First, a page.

Reel Shorts | Motherless Brooklyn

by Charles Kirkland Jr.

Edward Norton writes and directs a stylish, neo-noir crime tale with Gugu Mbatha-Raw and Bruce Willis called Motherless Brooklyn.

Lionel Essrog (Edward Norton), is a junior private detective afflicted with Tourette’s Syndrome. He works for Frank Minna (Bruce Willis) who trusts Essrog implicitly because just as the Tourette’s causes Lionel to tick, grunt and prattle uncontrollably, it also allows his to focus and remember details like a savant.  While working a job, Lionel witnesses the shooting of his boss.  On the way to the hospital, Minna entrusts Lionel with cryptic messages designed to help him to discover the gunmen and uncover the truths that led to his murder.  Armed only with those few clues, Lionel must avenge his boss, confront the villains and save the girl while everyone around him doubts his abilities.

Edward Norton has fought for years to bring this movie to fruition.  He both writes and directs this work and stars in it alongside Mbatha-Raw, Willis, Alec Baldwin, Bobby Cannavale, Willem Dafoe, Cherry Jones, and Michael Kenneth Williams.  Set in 1950s New York, Norton effectively captures the look and feel of a noir movie the like of The Maltese Falcon or even Bulldog Drummond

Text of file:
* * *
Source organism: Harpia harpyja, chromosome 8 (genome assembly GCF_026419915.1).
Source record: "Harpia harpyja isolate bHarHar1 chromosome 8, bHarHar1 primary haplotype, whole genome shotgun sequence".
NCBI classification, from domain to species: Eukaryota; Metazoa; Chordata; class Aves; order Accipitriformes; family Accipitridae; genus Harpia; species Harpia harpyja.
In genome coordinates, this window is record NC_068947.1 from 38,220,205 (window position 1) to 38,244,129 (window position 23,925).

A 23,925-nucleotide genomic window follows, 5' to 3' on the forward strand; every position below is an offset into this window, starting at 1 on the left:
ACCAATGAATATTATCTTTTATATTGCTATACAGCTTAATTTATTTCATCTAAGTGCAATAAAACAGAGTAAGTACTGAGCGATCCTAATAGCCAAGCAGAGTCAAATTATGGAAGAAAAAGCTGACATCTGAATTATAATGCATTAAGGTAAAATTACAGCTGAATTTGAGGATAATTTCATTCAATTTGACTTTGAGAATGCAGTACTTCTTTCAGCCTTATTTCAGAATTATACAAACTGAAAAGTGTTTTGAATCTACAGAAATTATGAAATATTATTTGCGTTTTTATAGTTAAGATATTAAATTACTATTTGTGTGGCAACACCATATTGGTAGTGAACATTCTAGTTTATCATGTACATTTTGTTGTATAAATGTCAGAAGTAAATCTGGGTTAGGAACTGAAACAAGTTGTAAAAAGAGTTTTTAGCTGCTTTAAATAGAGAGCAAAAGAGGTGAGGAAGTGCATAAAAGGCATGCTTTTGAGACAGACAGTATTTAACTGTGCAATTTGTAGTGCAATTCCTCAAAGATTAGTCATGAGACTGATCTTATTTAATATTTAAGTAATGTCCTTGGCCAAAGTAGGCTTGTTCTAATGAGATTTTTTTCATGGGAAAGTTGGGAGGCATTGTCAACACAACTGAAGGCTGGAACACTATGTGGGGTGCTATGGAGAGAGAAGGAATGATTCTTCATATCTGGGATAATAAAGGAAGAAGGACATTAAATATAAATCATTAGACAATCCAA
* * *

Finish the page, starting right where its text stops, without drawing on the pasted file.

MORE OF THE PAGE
The saving grace for the movie is that most of the principal actors submit very good performances.  Gugu Mbatha-Raw is enchanting as the damsel in distress.  Alec Baldwin impresses as the industrial man behind it all.  Norton himself is impressive as a combination of Rain Man and Primal Fear.  Michael Kenneth Williams is a little disappointing and distracting with his fake trumpet playing though.

The plotline of Brooklyn is sufficiently convoluted with a couple of classic red herrings that threaten to lead the hero astray but the real problem of the movie lies within its composition.  A usual noir movie moves at a pace that is much faster than this.  Norton seems to want to make an epic out of a movie that should be much simpler.  In any noir, the private detective fights for simplicity and solution.  Lionel Essrog just meanders through the film trying to get the whole picture.  Motherless Brooklyn is far too drawn out to hold attention for almost two and a half hours.  Any movie that takes this long to develop should be building to a conclusion and while the ending is good, it is an underwhelming payoff.

Rated R for language throughout including some sexual references, brief drug use, and violence, Motherless Brooklyn is a decently executed crime drama that has roots in old Hollywood cinema and captures political and racial tensions of a pre-civil rights New York.  Unfortunately, it suffers a little from being a little too wordy and poorly paced.  It is a work of Norton’s passion yet somehow it is stripped of its own.

Grade:  C-